Arguably the most aggressive example of this tactic in practice is the mobile game RAID: Shadow Legends. Spend a bit of time watching any content geared towards video games and the games industry, and you’ll likely only have to sit through a video or two before the sponsorship pitch. It’s actually been incredibly successful, but because the developer didn’t bother putting any focus on public relations, it’s mostly just drawn attention to some of their more unsavory practices.
YouTube offers businesses multiple options for advertising.
- Skippable pre-roll ads, which play at the start of a video and can be skipped after a set interval ranging from five seconds to five minutes.
- Unskippable pre-roll ads, which must be watched in their entirety. The maximum length of these ads is 20 seconds.
- Bumper ads, which are functionally identical to unskippable pre-roll ads except that they have a maximum length of six seconds.
- Overlay ads, which are precisely what they sound like – passive advertisements that appear near the bottom of a video.
As one might expect from a subsidiary of the world’s largest search engine, YouTube provides businesses with comprehensive visibility and advanced insights into every stage of their marketing campaigns, from keyword research and ideation to final delivery. Ad targeting can be as broad or granular as necessary, and keyword research on YouTube can even be applied to other parts of your business’s online presence.
Top Tips for Effective YouTube Branding
- Understand what YouTube is (and what it isn’t). Too many brands treat YouTube as a content site instead of a social network. They’re focused on the bottom line rather than on building a community. But community is at the core of what YouTube is, and it’s imperative that you understand that going in.
- Go in with a plan. What are you trying to do on YouTube? One year down the line, how do you want your efforts on the platform to have impacted your overall business? Use this to inform your overall strategy.
- Don’t get salesy. You cannot simply maintain a YouTube channel that’s little more than a cascade of advertisements. You need to get creative, and answer the following questions:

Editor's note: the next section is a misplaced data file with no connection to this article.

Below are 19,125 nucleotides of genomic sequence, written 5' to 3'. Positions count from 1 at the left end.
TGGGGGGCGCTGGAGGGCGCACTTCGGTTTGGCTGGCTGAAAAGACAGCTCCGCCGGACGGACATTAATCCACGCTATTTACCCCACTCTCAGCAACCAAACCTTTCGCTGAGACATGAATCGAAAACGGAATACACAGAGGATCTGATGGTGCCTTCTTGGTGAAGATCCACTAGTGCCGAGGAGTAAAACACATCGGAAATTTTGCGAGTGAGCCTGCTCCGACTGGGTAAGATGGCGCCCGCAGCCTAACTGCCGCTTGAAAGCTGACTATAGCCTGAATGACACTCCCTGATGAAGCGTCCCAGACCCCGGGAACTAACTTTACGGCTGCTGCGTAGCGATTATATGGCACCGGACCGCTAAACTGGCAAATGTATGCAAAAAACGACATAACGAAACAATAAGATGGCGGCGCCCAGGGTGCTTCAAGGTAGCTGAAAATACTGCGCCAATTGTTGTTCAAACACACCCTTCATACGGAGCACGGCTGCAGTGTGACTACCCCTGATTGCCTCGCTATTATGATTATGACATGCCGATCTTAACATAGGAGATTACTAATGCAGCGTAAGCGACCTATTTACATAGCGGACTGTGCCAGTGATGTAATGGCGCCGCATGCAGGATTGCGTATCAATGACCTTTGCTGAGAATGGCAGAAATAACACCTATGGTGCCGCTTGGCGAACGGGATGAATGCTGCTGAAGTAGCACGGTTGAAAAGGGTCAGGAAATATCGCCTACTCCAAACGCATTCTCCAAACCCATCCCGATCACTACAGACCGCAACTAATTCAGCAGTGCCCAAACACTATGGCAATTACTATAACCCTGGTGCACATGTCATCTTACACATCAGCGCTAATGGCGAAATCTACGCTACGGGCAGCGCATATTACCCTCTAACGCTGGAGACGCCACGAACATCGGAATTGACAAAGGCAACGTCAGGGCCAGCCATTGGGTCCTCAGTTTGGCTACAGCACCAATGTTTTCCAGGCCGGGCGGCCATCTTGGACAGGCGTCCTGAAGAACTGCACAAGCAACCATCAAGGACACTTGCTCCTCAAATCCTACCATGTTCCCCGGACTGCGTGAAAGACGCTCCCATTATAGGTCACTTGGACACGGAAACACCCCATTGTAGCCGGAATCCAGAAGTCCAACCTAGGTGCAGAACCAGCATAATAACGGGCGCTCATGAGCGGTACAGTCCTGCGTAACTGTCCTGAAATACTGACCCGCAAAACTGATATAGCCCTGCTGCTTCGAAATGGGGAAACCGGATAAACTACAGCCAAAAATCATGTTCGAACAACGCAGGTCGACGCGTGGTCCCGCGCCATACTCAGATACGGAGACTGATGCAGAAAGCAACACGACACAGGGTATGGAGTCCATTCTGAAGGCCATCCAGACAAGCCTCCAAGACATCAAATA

- Who is my audience?
- Why are they interested in my brand?
- What do they hope to gain or learn from watching my content?
- When are they typically most active on the platform?
- How do my competitors engage with them?
- Establish a content cadence. Figure out a schedule that will allow your videos to reach as much of your audience as possible while your content is still fresh. Stick to that schedule. That level of consistency will go a long way towards growing your channel.
- Respect people’s time. Don’t waste the viewer’s time with unnecessary anecdotes. That applies to your ads, as well. The shorter the advertisement, the better.
Alternatives to YouTube
Even though YouTube is a titan of online video, it’s not the only website of its kind. There are plenty of alternatives that might fit you better, depending on your unique brand identity. These include:
- Vimeo, which is geared far more heavily towards visual creatives such as filmmakers.
- Dailymotion, which is among YouTube’s largest competitors and allows users to upload higher-quality videos (with the trade-off being that videos cannot be longer than 20 minutes.)
- Twitch, a viable competitor to YouTube Live and a great place to look if you want to capture a more millennial audience.
As the largest video hosting site on the Internet, YouTube is an incredibly powerful tool for marketing and outreach if you know how to use it — even if all you’re doing is buying some preroll ads.